The simple objective of the DUG Deblend inversion algorithm is to explain all the input data as unblended records so that when re-blended they will accurately reproduce the input. We have developed an industry-leading inversion-based algorithm that performs exceptionally well to recover both weaker and stronger parts of the wavefield even in the most extreme of circumstances. In addition, DUG Deblend is able to handle seismic interference so that multiple acquisition campaigns can operate simultaneously, further increasing efficiency.
This land data set from onshore Egypt was acquired in a blended manner with up to 30 vibroseis units in operation at any one time. Each vibroseis unit worked on a separate source line, each over 20 km long resulting in a highly variable separation of sources. Subsequently, a source line was reacquired in a non-blended manner, absent of interfering shot energy to serve as a benchmark for deblending.
The results (right) compare the blended input data on the left, the DUG Deblend result in the centre and the benchmark, unblended data on the right. The non-blended dataset provides a powerful comparison highlighting the efficacy of our deblending solution. The deblended result could be argued to be an improvement over the unblended result due to the increase in signal-to-noise ratio that comes naturally from inversion-based deblending.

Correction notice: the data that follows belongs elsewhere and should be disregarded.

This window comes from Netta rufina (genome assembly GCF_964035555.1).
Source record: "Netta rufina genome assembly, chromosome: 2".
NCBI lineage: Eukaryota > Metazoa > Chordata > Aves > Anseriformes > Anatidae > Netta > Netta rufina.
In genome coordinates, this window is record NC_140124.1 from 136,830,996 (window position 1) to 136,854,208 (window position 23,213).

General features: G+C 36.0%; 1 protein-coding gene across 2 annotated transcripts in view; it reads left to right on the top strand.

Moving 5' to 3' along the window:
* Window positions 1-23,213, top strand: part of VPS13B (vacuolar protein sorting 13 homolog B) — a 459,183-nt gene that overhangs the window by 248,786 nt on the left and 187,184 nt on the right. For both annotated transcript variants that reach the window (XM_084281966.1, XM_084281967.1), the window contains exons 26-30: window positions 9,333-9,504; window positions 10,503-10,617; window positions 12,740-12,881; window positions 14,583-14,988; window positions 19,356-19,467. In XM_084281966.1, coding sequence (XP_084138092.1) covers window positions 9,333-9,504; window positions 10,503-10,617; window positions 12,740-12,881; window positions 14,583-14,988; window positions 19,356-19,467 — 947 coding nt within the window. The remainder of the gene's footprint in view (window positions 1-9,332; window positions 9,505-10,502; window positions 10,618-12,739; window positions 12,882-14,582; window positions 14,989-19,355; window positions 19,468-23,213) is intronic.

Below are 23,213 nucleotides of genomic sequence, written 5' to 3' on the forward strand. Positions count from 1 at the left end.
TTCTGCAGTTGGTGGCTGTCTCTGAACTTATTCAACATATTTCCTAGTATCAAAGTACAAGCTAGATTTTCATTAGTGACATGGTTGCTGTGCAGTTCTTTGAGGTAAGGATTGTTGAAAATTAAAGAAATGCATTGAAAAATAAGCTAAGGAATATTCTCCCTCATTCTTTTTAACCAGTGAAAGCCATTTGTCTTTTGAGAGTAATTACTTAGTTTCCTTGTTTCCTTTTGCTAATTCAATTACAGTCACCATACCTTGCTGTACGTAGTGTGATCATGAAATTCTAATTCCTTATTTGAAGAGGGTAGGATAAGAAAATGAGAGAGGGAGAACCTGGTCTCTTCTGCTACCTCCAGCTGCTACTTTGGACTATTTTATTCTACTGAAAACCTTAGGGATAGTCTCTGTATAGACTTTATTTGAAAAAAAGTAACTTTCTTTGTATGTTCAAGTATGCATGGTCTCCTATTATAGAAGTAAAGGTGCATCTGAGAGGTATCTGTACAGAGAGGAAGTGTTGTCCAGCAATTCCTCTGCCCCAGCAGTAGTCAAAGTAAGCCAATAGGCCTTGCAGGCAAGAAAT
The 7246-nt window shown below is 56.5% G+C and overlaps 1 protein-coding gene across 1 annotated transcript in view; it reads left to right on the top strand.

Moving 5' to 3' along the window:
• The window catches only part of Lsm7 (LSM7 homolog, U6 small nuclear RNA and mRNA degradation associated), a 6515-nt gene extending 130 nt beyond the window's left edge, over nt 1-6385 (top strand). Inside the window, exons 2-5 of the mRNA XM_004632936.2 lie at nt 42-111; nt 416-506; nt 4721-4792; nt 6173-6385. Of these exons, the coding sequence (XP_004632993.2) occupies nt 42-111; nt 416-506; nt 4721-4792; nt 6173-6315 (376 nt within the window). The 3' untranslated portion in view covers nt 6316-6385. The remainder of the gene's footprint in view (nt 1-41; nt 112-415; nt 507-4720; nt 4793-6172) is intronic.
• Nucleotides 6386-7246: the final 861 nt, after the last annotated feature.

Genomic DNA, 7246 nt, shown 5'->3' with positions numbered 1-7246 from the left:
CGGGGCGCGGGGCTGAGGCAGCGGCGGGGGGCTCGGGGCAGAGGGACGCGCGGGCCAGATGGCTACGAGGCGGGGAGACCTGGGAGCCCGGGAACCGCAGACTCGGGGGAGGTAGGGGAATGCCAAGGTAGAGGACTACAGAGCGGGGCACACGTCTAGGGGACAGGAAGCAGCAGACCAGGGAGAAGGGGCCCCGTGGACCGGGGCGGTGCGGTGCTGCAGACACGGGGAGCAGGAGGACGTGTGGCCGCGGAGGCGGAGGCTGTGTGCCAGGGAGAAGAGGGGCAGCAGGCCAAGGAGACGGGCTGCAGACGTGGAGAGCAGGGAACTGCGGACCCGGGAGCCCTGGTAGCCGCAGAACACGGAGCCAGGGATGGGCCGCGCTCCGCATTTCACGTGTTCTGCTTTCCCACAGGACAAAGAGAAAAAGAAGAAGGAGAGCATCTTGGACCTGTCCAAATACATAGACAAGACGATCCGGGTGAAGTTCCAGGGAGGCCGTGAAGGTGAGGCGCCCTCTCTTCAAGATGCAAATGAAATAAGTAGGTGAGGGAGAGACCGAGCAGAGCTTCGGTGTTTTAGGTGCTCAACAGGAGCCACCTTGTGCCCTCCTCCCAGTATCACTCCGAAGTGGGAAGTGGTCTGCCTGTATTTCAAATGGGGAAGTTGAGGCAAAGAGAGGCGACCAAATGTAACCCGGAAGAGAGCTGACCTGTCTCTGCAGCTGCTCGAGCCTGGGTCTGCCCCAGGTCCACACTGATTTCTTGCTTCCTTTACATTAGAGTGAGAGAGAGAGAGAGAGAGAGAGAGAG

The slices (left), taken through cross-spreads filtered to less than 6 Hz demonstrate the quality of signal recovery even at the very lowest frequencies. The success of the comparison lead independent observers to conclude that the DUG Deblend result was “almost indistinguishable from the perfect benchmark”.
Efficient OBN acquisition requires a multi-vessel, multi-source set-up resulting in data that requires deblending. In this example from a very large OBN survey in the North Sea, three vessels each with three sources were shooting within 15 km of each other. There are at least 15 distinct shots present in each record. DUG Deblend is able to effortlessly handle the most complex of blended data sets to uncover the weakest of signals – such as the diving wave energy visible on the far offsets of these records.
In addition to multiple sources and multiple source vessels, this data set also included significant seismic interference from nearby acquisition campaigns. This interference is simply another form of blended energy and as such can be included as part of the deblending process using acquisition shot timing information from the nearby vessels. DUG Deblend is able to simultaneously handle intrinsic blended energy as well as extrinsic interference.